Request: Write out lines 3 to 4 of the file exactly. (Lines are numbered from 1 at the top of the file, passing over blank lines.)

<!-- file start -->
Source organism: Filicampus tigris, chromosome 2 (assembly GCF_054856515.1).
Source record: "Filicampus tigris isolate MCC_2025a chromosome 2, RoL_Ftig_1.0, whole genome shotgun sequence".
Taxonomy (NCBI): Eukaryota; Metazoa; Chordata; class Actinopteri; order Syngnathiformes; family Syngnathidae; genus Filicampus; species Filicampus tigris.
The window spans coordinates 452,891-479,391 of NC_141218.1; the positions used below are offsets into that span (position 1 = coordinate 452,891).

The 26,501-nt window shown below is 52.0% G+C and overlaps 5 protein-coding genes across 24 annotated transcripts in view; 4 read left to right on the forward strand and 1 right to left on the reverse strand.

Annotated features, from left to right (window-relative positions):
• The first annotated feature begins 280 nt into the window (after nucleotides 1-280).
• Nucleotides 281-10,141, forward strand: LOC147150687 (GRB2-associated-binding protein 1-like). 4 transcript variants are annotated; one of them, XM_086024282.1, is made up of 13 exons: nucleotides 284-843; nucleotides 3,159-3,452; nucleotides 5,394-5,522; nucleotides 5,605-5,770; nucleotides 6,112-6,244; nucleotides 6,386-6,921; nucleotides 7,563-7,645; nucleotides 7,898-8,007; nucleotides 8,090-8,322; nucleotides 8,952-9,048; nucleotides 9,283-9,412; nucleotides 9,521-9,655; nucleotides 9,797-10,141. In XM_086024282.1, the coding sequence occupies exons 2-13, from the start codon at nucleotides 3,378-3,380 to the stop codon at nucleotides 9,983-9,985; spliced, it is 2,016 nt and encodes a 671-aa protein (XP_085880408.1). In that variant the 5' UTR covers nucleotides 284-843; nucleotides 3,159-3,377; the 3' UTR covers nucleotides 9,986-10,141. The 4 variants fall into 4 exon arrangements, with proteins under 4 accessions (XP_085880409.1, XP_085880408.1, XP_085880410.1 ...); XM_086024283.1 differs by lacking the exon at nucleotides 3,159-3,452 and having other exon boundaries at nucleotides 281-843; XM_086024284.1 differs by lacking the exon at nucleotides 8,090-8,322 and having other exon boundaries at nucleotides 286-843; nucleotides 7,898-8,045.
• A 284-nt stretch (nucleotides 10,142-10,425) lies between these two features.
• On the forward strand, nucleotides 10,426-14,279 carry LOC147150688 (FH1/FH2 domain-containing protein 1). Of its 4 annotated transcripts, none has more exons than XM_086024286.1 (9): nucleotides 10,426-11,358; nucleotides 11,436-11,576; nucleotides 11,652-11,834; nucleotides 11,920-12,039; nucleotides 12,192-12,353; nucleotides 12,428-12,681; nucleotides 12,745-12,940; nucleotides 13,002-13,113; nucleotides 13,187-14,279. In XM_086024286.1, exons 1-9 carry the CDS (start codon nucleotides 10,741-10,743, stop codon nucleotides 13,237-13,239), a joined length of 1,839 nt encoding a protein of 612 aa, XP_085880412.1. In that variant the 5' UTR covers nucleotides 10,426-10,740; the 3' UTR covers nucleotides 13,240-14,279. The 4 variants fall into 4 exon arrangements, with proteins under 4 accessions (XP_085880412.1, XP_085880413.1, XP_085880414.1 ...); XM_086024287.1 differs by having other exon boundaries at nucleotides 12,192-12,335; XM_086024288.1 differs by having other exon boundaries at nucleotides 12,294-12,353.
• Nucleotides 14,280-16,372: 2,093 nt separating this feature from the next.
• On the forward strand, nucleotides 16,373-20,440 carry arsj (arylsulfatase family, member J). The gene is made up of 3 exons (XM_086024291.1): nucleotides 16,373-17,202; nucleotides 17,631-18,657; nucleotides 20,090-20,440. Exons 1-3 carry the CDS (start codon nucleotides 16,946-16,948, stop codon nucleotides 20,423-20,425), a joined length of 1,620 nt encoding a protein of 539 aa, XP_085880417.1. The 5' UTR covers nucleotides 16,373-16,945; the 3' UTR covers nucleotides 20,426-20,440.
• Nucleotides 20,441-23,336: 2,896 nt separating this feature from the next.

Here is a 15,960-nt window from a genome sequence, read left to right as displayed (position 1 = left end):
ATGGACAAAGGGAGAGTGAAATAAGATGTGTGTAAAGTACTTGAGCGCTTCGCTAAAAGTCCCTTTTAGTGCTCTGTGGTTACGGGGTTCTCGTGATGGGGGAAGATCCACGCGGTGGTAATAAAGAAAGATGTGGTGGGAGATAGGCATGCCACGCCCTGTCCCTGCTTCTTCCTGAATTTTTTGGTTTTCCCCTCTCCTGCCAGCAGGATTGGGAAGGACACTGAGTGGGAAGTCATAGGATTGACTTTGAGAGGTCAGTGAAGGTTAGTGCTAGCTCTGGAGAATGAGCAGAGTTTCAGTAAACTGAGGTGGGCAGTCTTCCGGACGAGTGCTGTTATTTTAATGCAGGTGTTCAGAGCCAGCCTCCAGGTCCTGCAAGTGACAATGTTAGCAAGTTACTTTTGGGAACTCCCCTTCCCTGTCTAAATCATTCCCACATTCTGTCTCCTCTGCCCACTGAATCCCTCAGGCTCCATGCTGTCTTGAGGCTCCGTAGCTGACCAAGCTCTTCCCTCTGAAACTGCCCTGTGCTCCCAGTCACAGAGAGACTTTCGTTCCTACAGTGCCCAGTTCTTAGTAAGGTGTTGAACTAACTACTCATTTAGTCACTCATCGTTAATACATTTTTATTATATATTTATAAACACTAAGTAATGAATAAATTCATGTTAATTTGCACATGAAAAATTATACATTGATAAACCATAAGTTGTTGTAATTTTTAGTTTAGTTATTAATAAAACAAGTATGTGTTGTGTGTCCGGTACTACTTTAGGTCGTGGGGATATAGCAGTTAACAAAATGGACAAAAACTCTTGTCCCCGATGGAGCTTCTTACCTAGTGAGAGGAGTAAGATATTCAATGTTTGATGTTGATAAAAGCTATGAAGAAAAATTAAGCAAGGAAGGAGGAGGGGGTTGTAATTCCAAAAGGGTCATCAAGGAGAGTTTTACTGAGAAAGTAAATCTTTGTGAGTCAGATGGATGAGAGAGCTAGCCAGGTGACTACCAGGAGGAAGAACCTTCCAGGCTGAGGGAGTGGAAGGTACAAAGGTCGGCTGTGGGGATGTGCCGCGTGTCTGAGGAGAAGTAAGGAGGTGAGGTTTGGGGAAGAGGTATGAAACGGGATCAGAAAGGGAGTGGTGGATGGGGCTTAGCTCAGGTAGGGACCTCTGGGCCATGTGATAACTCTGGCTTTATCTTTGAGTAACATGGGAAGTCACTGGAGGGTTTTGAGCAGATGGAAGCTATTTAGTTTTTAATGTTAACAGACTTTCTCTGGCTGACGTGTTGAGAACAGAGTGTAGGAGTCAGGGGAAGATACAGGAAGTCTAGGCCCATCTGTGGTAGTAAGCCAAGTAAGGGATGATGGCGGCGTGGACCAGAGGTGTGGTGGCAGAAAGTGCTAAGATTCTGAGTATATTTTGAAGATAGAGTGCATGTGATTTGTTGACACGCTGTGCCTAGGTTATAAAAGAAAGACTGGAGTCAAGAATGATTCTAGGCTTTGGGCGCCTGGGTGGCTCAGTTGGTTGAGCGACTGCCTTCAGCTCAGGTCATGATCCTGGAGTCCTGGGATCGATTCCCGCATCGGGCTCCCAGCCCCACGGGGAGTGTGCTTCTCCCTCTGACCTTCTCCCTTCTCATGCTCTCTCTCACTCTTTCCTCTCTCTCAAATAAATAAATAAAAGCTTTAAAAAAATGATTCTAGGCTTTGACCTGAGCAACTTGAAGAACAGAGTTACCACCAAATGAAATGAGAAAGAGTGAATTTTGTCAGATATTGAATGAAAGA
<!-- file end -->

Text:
Taxonomy (NCBI): Eukaryota; Metazoa; Chordata; class Actinopteri; order Syngnathiformes; family Syngnathidae; genus Filicampus; species Filicampus tigris.
The window spans coordinates 452,891-479,391 of NC_141218.1; the positions used below are offsets into that span (position 1 = coordinate 452,891).